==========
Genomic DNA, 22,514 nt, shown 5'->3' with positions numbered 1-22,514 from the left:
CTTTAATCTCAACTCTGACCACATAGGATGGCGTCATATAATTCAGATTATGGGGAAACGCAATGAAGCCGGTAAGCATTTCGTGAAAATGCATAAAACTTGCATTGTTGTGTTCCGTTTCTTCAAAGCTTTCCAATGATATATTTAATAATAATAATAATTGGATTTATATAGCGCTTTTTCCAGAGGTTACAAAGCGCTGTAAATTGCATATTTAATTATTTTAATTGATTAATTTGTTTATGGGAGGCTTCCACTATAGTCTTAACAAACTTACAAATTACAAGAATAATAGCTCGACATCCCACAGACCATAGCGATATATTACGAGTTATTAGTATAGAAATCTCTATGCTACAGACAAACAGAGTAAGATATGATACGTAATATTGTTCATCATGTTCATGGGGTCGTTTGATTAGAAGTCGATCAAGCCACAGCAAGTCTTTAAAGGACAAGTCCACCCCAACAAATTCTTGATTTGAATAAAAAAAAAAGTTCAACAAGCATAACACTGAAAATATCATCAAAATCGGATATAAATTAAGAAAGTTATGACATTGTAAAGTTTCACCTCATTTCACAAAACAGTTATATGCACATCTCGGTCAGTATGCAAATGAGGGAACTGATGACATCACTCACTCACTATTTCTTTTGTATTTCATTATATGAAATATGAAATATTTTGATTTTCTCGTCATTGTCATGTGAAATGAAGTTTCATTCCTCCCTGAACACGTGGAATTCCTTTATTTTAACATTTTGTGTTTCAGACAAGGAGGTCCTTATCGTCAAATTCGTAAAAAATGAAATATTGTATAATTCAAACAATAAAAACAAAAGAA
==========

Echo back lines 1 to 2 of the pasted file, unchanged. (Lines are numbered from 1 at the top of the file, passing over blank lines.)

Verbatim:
Genomic DNA, 22,514 nt, shown 5'->3' with positions numbered 1-22,514 from the left:
CTTTAATCTCAACTCTGACCACATAGGATGGCGTCATATAATTCAGATTATGGGGAAACGCAATGAAGCCGGTAAGCATTTCGTGAAAATGCATAAAACTTGCATTGTTGTGTTCCGTTTCTTCAAAGCTTTCCAATGATATATTTAATAATAATAATAATTGGATTTATATAGCGCTTTTTCCAGAGGTTACAAAGCGCTGTAAATTGCATATTTAATTATTTTAATTGATTAATTTGTTTATGGGAGGCTTCCACTATAGTCTTAACAAACTTACAAATTACAAGAATAATAGCTCGACATCCCACAGACCATAGCGATATATTACGAGTTATTAGTATAGAAATCTCTATGCTACAGACAAACAGAGTAAGATATGATACGTAATATTGTTCATCATGTTCATGGGGTCGTTTGATTAGAAGTCGATCAAGCCACAGCAAGTCTTTAAAGGACAAGTCCACCCCAACAAATTCTTGATTTGAATAAAAAAAAAAGTTCAACAAGCATAACACTGAAAATATCATCAAAATCGGATATAAATTAAGAAAGTTATGACATTGTAAAGTTTCACCTCATTTCACAAAACAGTTATATGCACATCTCGGTCAGTATGCAAATGAGGGAACTGATGACATCACTCACTCACTATTTCTTTTGTATTTCATTATATGAAATATGAAATATTTTGATTTTCTCGTCATTGTCATGTGAAATGAAGTTTCATTCCTCCCTGAACACGTGGAATTCCTTTATTTTAACATTTTGTGTTTCAGACAAGGAGGTCCTTATCGTCAAATTCGTAAAAAATGAAATATTGTATAATTCAAACAATAAAAACAAAAGAA